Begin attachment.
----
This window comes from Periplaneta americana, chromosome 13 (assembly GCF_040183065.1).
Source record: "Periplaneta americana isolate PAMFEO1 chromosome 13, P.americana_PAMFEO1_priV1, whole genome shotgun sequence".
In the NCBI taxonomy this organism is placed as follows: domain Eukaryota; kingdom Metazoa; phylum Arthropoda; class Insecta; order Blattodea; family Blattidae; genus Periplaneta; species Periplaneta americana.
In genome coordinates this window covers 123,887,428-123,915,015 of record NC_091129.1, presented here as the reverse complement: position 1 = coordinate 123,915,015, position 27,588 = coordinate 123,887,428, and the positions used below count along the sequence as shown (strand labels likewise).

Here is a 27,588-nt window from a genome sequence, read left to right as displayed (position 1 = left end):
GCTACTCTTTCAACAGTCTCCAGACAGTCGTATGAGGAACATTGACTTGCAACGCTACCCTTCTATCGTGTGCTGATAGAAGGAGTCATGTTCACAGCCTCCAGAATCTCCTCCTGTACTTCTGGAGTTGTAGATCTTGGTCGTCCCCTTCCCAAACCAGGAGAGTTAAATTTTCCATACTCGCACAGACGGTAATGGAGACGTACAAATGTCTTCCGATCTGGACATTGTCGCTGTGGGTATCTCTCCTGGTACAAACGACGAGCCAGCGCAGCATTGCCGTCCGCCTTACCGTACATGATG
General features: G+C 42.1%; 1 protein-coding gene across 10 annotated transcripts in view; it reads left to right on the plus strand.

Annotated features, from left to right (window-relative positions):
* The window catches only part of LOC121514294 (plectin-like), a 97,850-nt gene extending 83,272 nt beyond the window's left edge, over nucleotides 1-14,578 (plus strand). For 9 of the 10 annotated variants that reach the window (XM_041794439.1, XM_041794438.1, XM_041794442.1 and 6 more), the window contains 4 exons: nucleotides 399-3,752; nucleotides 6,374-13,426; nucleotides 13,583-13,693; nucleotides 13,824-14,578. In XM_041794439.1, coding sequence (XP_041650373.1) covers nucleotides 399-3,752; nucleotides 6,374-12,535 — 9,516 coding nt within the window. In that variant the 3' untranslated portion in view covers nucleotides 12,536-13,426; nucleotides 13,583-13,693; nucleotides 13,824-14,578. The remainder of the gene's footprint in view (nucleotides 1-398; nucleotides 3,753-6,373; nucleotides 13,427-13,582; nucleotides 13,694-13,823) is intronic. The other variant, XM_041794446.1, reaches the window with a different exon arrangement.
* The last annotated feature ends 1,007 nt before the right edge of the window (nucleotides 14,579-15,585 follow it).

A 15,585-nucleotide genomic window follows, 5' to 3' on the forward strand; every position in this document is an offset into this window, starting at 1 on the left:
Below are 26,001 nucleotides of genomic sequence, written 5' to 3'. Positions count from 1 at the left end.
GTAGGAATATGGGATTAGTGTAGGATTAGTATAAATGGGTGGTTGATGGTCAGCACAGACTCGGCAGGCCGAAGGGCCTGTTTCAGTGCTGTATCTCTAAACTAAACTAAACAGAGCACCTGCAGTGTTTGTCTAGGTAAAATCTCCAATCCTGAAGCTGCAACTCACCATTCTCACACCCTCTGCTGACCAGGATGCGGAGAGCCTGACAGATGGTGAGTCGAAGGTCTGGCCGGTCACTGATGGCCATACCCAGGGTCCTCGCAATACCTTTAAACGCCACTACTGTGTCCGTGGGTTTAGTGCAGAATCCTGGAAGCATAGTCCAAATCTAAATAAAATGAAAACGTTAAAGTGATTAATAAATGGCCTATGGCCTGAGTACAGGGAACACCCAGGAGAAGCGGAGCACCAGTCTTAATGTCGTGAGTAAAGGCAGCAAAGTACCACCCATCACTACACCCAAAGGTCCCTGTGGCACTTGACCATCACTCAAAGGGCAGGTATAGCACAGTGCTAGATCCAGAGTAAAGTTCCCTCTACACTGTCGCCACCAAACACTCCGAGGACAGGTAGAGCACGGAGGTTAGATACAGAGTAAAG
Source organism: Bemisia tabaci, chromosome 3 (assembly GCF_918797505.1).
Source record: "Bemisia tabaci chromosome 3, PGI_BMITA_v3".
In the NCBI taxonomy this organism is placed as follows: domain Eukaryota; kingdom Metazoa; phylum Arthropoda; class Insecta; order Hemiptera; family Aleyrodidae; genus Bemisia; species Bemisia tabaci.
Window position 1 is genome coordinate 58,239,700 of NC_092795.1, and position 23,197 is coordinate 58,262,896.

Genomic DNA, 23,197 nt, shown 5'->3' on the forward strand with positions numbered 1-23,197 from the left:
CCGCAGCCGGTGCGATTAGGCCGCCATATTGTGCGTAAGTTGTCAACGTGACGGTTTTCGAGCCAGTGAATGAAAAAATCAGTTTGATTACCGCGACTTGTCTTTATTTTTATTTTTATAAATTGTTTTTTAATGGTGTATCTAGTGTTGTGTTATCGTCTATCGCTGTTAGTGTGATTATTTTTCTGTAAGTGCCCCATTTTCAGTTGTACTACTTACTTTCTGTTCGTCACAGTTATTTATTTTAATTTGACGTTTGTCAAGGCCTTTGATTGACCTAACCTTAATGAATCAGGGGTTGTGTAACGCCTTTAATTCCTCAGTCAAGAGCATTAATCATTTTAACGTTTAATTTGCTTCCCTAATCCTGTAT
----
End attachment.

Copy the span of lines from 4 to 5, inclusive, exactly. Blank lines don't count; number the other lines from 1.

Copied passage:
In genome coordinates this window covers 123,887,428-123,915,015 of record NC_091129.1, presented here as the reverse complement: position 1 = coordinate 123,915,015, position 27,588 = coordinate 123,887,428, and the positions used below count along the sequence as shown (strand labels likewise).

Here is a 27,588-nt window from a genome sequence, read left to right as displayed (position 1 = left end):